One in 10 motorists fall asleep behind the wheel
So says LV= car insurance whose research has also revealed that these motorists drive at an average speed of 50mph when they nod-off, in which time they cover an average distance of 26 metres – the equivalent of two double-decker buses.
Official police figures, obtained via a Freedom of Information request, reveal that there were more than 3,357 fatigue-related road accidents recorded over the past five years. Yet only 15 police forces out of 51 were able to provide this information and so the actual figure is likely to be closer to 11,000, according to the firm.
Of the 3.4 million motorists who confessed they had fallen asleep behind the wheel in the past 12 months, one in 20 (5%) say they had an accident and almost a third (29%) either swerved or veered off the road while dozing.
Many motorists admit they sometimes risk driving despite knowing they are too tired to safely operate a vehicle. Close to a third (28%) say they have got behind the wheel of their car while they were feeling drowsy and a fifth (19%) admit they’ve hardly been able to keep their eyes open while driving.
The monotony of motorways and dual carriageways combined with a lack of sleep, are the main reasons cited for dozing while driving. Others blame long distance driving to get to a holiday destination, feeling tired after a late shift at work or feeling drowsy after taking medication.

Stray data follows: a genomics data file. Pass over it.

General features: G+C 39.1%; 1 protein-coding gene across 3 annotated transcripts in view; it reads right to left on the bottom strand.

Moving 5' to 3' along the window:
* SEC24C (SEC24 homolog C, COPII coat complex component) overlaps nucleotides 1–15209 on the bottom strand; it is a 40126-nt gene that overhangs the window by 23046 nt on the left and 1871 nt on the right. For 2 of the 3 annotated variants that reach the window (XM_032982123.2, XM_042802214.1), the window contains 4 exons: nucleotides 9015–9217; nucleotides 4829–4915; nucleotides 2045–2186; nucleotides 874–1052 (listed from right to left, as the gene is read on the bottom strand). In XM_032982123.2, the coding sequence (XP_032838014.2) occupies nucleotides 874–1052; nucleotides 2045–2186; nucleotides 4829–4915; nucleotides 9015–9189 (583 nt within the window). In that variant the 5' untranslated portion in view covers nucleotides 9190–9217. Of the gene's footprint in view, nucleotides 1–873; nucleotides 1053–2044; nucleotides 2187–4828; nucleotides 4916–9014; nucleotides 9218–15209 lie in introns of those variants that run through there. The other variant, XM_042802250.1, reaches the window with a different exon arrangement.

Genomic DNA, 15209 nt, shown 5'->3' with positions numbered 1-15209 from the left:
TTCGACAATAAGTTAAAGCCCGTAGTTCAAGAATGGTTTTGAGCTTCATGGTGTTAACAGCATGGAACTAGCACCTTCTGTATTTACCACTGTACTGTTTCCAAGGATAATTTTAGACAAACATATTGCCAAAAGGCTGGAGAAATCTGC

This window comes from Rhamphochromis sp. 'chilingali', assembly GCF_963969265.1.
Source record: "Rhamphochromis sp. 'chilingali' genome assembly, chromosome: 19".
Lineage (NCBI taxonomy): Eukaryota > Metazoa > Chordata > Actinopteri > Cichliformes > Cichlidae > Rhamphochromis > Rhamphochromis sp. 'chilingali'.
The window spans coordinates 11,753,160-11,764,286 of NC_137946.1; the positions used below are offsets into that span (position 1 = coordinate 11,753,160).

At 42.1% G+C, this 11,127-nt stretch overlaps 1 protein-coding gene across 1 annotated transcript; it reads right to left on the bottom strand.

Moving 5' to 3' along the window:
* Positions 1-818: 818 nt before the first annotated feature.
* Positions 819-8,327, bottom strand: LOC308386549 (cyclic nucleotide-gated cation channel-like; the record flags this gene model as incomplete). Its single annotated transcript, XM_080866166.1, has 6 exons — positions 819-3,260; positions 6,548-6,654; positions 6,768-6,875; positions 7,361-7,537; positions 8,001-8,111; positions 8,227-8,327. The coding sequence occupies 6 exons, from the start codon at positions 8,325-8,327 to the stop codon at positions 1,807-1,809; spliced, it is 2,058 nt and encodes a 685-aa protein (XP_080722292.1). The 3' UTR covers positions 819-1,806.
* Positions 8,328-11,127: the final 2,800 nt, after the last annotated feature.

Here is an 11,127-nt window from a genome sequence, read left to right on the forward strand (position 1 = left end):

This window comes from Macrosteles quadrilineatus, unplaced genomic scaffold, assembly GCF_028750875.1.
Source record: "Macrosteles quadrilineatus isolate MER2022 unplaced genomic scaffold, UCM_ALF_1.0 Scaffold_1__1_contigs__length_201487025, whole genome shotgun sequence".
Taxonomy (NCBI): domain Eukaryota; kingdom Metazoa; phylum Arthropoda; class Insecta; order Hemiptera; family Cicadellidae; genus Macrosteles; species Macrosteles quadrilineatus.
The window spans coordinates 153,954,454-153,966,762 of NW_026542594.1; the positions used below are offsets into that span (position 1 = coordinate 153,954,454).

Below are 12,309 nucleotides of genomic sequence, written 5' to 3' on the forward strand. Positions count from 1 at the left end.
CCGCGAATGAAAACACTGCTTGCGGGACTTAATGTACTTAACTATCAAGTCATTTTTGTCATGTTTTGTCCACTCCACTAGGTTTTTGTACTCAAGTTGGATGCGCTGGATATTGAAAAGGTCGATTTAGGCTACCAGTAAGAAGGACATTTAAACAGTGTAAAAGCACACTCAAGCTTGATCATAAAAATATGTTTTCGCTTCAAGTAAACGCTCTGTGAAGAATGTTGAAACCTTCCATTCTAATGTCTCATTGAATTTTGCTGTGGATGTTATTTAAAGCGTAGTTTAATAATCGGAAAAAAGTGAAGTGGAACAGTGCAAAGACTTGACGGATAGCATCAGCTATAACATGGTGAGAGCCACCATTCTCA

Typically drivers fall asleep behind the wheel at night when there is not much light and fewer cars on the road. Over half (56%) of those who fell asleep while driving say it happened between 8pm and 6am. The issue is particularly prevalent in male drivers, who are nearly three times as likely to fall asleep at the wheel than their female equivalents (33% of men compared to 12% of women).
John O’Roarke, managing director of LV= car insurance, commented: ‘The research shows that when people fall asleep behind the wheel it is usually because they are on a long monotonous road and haven’t taken a break, or they haven’t had enough sleep the night before. Falling asleep while driving, even momentarily, is extremely dangerous but taking regular breaks from driving can help prevent it. If you know you are going to be driving long distance, plan ahead and make sure you have sufficient time to rest.’